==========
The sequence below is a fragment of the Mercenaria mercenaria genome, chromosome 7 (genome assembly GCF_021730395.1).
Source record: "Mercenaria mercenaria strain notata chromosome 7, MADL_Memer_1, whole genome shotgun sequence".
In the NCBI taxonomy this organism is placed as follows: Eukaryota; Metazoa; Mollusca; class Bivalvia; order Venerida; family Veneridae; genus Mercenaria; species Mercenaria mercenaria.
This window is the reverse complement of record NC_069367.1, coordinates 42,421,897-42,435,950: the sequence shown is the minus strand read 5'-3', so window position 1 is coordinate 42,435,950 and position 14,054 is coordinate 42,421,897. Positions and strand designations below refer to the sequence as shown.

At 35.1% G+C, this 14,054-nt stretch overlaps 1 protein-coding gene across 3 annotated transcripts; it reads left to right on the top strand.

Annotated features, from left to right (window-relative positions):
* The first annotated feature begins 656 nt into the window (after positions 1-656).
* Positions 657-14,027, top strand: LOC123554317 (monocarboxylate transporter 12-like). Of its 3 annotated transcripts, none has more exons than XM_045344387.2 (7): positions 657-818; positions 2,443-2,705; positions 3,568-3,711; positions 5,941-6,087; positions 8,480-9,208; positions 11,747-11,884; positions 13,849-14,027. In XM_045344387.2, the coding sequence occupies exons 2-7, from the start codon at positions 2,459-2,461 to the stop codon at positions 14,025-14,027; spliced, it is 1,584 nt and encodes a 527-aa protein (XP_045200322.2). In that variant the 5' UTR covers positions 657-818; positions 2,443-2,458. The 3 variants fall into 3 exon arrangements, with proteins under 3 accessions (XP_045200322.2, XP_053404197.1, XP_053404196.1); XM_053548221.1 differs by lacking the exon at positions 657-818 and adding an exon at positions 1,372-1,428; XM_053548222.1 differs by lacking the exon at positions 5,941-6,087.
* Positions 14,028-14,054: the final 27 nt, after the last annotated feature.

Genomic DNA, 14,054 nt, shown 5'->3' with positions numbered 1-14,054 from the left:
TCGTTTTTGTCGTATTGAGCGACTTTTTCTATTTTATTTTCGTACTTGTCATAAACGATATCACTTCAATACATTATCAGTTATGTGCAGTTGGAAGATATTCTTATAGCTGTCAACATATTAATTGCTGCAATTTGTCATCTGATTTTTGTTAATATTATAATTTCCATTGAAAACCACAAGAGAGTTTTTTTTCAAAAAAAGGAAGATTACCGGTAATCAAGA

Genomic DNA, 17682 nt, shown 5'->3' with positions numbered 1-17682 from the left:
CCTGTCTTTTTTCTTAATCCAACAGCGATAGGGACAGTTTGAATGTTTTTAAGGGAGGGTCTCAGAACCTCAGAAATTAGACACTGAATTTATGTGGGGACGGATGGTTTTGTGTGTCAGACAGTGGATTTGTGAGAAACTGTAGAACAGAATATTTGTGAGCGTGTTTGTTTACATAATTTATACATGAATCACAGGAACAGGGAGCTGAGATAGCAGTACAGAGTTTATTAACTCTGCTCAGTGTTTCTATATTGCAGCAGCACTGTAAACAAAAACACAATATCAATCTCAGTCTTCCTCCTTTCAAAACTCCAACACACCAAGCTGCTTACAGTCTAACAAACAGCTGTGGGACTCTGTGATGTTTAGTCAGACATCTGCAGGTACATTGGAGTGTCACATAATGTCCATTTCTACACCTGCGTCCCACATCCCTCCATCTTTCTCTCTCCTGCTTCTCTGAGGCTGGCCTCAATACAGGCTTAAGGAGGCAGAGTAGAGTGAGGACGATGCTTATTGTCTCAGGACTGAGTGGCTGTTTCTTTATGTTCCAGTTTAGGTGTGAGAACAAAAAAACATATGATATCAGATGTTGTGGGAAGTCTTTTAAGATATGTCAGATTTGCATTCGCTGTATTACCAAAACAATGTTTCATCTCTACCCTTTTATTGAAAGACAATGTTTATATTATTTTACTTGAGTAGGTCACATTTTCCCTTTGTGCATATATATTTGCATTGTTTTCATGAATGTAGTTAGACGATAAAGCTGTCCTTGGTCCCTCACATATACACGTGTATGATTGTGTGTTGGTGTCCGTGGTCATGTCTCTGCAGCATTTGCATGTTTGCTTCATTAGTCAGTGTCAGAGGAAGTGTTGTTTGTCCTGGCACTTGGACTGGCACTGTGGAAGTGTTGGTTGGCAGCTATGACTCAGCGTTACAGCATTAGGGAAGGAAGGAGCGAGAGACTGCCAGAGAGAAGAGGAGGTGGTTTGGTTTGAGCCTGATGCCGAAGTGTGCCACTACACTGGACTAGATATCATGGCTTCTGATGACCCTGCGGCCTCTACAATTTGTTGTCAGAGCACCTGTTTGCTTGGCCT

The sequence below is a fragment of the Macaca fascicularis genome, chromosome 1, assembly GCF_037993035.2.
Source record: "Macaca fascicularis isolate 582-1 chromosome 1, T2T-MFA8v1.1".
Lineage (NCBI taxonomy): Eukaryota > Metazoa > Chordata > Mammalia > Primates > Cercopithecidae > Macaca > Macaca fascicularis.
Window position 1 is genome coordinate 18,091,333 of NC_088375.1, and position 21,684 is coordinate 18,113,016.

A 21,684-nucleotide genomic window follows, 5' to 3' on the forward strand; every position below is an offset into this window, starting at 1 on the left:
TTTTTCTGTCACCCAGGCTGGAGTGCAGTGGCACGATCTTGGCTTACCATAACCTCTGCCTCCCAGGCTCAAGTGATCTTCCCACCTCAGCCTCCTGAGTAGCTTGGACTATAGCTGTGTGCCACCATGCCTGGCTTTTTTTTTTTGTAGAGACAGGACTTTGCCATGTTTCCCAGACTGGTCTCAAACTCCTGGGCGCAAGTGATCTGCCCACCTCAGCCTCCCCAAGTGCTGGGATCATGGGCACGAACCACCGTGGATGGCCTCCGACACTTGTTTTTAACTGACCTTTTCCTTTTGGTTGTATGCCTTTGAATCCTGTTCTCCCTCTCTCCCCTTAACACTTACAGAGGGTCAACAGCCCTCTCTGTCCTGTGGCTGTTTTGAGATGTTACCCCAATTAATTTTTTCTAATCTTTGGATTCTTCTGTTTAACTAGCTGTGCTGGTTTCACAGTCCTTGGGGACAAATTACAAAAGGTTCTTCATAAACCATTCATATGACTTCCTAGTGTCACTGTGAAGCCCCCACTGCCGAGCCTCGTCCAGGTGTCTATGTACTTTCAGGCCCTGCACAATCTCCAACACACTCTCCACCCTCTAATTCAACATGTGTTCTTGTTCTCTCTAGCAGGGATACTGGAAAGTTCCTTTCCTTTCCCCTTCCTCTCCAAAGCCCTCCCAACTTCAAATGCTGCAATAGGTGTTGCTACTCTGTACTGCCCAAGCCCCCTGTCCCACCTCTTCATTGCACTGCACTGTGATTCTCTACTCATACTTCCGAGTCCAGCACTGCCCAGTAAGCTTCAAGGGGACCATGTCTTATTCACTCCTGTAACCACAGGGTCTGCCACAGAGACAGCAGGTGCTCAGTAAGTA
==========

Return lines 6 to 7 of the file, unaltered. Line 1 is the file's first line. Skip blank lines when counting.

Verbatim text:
Annotated features, from left to right (window-relative positions):
* The first annotated feature begins 656 nt into the window (after positions 1-656).